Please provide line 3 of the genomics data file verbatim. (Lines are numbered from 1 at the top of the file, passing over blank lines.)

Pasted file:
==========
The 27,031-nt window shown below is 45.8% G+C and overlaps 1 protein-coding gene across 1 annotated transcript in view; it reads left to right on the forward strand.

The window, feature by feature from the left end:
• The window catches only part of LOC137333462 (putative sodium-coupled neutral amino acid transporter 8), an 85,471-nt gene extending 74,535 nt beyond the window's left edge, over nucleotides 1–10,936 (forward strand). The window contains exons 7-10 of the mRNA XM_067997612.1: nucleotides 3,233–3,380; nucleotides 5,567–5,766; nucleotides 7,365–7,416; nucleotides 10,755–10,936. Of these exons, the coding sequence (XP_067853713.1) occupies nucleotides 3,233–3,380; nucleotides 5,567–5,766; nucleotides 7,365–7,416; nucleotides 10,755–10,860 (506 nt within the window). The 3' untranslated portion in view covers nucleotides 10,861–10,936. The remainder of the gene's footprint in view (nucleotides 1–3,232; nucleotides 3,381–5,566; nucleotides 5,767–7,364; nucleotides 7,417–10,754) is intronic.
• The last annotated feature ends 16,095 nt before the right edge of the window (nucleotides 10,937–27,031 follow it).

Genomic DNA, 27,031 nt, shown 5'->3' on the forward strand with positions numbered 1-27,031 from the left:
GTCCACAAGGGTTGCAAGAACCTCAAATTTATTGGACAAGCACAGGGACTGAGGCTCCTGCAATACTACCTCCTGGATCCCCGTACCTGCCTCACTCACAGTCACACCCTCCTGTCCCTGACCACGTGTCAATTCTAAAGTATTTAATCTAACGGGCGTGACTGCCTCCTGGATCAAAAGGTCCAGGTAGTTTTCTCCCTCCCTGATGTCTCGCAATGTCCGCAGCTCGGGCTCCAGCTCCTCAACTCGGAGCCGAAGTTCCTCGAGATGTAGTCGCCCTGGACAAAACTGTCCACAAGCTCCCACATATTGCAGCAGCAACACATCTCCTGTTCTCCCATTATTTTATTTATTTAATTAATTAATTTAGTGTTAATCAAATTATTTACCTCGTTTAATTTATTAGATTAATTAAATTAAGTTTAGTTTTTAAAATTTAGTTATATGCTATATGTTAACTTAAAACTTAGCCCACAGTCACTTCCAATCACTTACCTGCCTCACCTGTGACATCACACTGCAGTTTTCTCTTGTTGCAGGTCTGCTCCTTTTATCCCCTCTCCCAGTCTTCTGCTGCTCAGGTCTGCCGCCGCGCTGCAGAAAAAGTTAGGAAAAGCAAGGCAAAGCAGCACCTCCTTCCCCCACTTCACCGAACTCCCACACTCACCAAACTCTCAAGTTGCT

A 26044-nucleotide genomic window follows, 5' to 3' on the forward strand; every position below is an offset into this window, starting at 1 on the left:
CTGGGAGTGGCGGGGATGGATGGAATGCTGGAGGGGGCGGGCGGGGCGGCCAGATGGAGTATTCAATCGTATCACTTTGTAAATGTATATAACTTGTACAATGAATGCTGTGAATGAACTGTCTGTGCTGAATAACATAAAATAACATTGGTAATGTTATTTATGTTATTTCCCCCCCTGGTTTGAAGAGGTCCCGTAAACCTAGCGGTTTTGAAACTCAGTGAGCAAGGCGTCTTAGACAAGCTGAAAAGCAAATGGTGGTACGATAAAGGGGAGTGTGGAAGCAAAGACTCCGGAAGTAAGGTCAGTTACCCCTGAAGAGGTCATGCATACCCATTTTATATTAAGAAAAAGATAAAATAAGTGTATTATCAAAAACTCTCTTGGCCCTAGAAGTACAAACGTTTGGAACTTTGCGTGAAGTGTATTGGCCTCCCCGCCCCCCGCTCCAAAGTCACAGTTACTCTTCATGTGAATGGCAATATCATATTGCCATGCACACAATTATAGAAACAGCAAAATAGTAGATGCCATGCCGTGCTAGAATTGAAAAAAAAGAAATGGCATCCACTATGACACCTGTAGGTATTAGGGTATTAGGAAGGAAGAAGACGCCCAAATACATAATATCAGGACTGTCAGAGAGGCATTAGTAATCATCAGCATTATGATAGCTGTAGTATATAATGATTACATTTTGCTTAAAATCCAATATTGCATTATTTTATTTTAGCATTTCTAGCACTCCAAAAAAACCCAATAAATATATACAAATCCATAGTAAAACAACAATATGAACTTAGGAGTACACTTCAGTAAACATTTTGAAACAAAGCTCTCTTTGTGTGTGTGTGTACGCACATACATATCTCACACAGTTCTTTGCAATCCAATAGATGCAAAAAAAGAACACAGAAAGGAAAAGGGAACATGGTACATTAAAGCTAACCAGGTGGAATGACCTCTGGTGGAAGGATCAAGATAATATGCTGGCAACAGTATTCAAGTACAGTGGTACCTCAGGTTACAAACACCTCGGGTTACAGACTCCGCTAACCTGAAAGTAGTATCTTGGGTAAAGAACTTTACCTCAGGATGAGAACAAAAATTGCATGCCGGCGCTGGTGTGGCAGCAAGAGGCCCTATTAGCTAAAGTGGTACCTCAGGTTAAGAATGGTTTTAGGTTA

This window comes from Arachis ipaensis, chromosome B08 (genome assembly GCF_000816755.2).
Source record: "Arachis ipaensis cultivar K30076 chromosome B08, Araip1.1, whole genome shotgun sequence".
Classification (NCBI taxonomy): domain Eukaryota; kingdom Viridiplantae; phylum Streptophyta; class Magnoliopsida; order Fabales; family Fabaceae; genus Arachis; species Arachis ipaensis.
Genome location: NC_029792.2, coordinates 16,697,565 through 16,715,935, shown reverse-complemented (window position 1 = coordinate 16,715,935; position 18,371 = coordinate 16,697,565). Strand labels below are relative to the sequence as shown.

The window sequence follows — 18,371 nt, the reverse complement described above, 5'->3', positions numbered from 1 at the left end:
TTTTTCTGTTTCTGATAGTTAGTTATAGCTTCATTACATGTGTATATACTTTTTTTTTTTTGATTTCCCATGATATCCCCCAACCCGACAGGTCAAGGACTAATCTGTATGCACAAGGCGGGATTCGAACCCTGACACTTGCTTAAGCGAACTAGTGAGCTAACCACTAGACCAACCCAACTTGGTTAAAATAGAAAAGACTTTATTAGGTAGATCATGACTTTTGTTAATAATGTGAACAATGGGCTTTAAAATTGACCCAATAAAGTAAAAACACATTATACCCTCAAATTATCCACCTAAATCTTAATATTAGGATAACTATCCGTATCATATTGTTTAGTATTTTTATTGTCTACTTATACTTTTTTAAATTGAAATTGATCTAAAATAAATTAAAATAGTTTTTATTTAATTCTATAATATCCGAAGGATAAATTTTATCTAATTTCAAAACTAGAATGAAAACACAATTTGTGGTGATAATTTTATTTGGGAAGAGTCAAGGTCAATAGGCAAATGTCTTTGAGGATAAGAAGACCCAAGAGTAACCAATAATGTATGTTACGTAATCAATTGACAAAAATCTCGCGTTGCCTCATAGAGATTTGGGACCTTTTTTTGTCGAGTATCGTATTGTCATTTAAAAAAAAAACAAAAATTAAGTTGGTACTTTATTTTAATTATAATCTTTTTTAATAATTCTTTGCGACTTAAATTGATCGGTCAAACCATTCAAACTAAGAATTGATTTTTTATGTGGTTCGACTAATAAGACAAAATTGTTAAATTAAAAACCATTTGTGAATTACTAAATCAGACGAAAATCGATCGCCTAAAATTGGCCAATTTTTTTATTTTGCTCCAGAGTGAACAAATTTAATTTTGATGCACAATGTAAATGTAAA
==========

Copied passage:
• The window catches only part of LOC137333462 (putative sodium-coupled neutral amino acid transporter 8), an 85,471-nt gene extending 74,535 nt beyond the window's left edge, over nucleotides 1–10,936 (forward strand). The window contains exons 7-10 of the mRNA XM_067997612.1: nucleotides 3,233–3,380; nucleotides 5,567–5,766; nucleotides 7,365–7,416; nucleotides 10,755–10,936. Of these exons, the coding sequence (XP_067853713.1) occupies nucleotides 3,233–3,380; nucleotides 5,567–5,766; nucleotides 7,365–7,416; nucleotides 10,755–10,860 (506 nt within the window). The 3' untranslated portion in view covers nucleotides 10,861–10,936. The remainder of the gene's footprint in view (nucleotides 1–3,232; nucleotides 3,381–5,566; nucleotides 5,767–7,364; nucleotides 7,417–10,754) is intronic.